Special purpose UI prototyping tools, like the ones listed on C2 Wiki, offer a convenient blend of usability and flexibility. I have tried some of these tools. I was looking for something that –
- doesn’t become unwieldy when used to prototype a large and complex GUI
- allows me to use my own screenshots/images/icons
- allows me to modify the prototype without making it a hair-pulling experience.
- can prototype all aspects and artifacts of modern web and desktop interfaces, specially –
- Balsamiq Mockup’s usability is what attracted me at first and then it was just a series of surprises, one after another.
- You can click on the widget “legend” to toggle aspects of the widget on and off. Very slick !
- You can link (aspects of) widgets to other mockups. This allows you to build some interactivity into your prototype. Very cool !
- You can clone a mockup with a button click – to prototype a transition.
- I could use my own images/screenshots and sketch them (basically, applies a sketch transformation on the image) !!! If you think that sketchy look of the prototypes looks unfinished, you should read this.
Here are some things I wish I could have in Balsamiq –
- name (and search for) individual widgets in my mockup
- select multiple widgets by dragging over an area
- auto-group when dropped on containers (or other widgets)
- stretching container stretches everything in it, I wish I could have some control over it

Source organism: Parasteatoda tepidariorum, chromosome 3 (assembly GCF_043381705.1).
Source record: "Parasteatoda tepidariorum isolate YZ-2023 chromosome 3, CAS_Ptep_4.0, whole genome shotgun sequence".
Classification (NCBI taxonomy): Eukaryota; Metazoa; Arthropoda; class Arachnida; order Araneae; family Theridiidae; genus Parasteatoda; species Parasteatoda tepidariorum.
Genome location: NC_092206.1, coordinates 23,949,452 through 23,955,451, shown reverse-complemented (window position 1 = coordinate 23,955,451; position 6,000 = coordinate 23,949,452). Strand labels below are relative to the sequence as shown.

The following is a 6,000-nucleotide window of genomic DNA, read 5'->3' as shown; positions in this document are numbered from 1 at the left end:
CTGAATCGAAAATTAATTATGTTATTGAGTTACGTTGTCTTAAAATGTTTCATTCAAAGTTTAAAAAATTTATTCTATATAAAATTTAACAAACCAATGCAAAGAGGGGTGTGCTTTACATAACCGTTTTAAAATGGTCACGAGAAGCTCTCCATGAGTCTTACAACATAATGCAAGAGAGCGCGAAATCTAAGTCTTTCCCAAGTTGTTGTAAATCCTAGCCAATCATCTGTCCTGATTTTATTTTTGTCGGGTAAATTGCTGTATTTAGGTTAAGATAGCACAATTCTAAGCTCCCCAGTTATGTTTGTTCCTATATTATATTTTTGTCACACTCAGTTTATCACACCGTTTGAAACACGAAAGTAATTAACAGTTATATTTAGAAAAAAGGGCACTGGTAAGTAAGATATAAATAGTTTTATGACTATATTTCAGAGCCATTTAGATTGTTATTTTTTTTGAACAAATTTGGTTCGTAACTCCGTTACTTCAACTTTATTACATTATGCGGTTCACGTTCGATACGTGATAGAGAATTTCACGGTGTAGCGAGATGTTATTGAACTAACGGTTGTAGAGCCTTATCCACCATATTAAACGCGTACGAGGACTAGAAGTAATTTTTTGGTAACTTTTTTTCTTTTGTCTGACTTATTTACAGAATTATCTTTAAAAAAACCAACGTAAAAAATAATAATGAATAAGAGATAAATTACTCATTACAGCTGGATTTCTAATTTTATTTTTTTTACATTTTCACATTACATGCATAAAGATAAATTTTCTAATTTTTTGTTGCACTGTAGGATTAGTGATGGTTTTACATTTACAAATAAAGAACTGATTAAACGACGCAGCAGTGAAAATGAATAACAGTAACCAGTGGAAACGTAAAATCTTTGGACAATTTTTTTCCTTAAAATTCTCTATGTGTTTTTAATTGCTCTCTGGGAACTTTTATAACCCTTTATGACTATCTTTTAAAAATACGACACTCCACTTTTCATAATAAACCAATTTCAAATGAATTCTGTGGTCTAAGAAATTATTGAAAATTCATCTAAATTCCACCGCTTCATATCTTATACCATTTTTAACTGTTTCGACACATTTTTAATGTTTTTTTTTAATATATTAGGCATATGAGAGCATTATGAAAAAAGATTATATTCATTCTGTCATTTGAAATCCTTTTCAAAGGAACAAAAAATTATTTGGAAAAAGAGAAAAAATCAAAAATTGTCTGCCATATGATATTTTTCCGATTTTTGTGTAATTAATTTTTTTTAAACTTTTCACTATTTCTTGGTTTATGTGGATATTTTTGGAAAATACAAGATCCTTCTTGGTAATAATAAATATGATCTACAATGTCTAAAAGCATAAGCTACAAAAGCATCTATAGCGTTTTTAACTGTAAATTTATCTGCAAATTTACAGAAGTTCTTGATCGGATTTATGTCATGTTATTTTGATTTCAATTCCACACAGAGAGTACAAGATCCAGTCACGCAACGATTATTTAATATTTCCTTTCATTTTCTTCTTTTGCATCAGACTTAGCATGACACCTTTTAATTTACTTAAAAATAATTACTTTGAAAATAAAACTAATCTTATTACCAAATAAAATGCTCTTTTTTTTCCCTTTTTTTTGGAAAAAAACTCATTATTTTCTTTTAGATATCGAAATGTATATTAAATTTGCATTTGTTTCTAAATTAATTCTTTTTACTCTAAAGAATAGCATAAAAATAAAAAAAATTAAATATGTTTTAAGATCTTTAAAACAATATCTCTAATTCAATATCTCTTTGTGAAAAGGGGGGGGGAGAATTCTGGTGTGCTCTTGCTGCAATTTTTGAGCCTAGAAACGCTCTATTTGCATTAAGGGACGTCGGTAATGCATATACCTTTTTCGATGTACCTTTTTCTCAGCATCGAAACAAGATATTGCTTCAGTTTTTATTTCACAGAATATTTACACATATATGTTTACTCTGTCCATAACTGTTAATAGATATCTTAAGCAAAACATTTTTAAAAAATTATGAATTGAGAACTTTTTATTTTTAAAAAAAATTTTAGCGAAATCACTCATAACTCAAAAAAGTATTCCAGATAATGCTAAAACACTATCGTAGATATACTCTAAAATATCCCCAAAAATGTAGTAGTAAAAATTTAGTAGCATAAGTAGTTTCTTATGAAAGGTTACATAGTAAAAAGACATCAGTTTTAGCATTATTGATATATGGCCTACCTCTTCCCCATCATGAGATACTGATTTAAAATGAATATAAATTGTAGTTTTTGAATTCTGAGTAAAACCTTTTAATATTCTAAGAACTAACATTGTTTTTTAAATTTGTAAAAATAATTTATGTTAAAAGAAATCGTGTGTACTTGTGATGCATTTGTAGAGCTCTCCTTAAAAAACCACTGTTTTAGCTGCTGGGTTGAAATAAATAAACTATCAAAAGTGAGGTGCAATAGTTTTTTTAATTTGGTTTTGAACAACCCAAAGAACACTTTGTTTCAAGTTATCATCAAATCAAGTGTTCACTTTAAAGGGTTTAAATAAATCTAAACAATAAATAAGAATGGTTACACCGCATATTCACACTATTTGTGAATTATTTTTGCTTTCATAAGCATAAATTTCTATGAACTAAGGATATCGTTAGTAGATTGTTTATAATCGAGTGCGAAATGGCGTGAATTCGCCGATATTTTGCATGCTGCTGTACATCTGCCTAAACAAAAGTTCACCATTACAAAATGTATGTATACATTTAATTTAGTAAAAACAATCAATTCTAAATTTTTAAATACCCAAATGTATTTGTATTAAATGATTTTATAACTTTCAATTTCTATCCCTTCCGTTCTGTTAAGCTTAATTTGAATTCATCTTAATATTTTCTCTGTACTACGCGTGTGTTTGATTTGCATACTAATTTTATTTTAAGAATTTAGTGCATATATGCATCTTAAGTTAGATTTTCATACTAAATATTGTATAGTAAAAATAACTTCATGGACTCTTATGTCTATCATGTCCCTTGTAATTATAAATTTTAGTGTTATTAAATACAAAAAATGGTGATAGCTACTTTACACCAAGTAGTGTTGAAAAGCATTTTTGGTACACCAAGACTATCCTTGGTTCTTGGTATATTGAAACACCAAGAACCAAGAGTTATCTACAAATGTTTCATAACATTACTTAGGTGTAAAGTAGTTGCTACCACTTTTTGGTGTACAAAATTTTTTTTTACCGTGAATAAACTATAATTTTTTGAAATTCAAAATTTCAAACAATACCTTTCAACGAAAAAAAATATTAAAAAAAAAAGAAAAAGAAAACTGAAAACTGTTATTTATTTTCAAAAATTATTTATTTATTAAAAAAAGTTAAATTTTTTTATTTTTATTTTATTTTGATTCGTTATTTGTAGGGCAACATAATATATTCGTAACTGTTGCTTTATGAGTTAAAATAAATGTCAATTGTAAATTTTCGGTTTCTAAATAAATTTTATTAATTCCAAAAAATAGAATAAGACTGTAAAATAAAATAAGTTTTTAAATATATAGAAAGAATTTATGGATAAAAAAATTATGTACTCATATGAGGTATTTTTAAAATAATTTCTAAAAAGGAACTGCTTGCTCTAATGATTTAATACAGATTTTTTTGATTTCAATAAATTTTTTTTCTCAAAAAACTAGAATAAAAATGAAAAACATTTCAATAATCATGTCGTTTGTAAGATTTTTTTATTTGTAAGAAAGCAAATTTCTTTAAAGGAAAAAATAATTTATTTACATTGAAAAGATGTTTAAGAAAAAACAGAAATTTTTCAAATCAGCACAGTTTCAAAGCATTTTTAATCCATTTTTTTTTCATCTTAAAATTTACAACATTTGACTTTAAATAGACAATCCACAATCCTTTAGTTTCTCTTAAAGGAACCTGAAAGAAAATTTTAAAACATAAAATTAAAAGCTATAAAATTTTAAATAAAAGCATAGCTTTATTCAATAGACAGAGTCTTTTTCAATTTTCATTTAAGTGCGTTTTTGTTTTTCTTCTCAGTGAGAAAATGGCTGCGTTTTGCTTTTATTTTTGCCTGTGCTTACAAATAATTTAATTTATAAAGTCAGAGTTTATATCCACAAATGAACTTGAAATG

- register my own mockups as library widgets
- zoom in and out
Just to be thorough, here are some other approaches I have used in the past –
- Using a RAD tool like VisualStudio is great way to prototype. You have to be very proficient, like a GUI developer 😉 , with the tool of your choice. Otherwise, it is can be an excruciatingly slow approach. The best part of this approach is that the interactions can be prototyped seemlessly and some of the feasibility doubts can be cleared early on. The problem with this approach is that the prototype can be mistaken as the actual product and the effort /scheduling expectations of the stakeholders can become hard to manage. Read Joel Spolsky’s brilliant observations on The Iceberg Secret, Revealed. Also, when the prototype looks like a finished product, type of feedback you receive is usually not strategic, it is narrower. Read more about this on Creating Passionate Users article.
- When you have an existing UI (perhaps from a 3rd-party library’s demos) that can become the basis for your new UI, it makes sense to use screenshots of your existing UI and modify them using image editors like Paint.NET or Photoshop or even MS Paint. It is a quick way to produce a prototype but the expected changes to the prototype must be minimal. Otherwise, you will find yourself spending long hours with your image editor.
- General purpose drawing programs, like dia and Visio, can be used to create UI prototypes. With these type of tools, you will probably need to work with building blocks that are a bit too granular, although you may be able to procure widgets/stencils for some of these tools to make things easier. These tools have a some learning curve and less than fluid usability.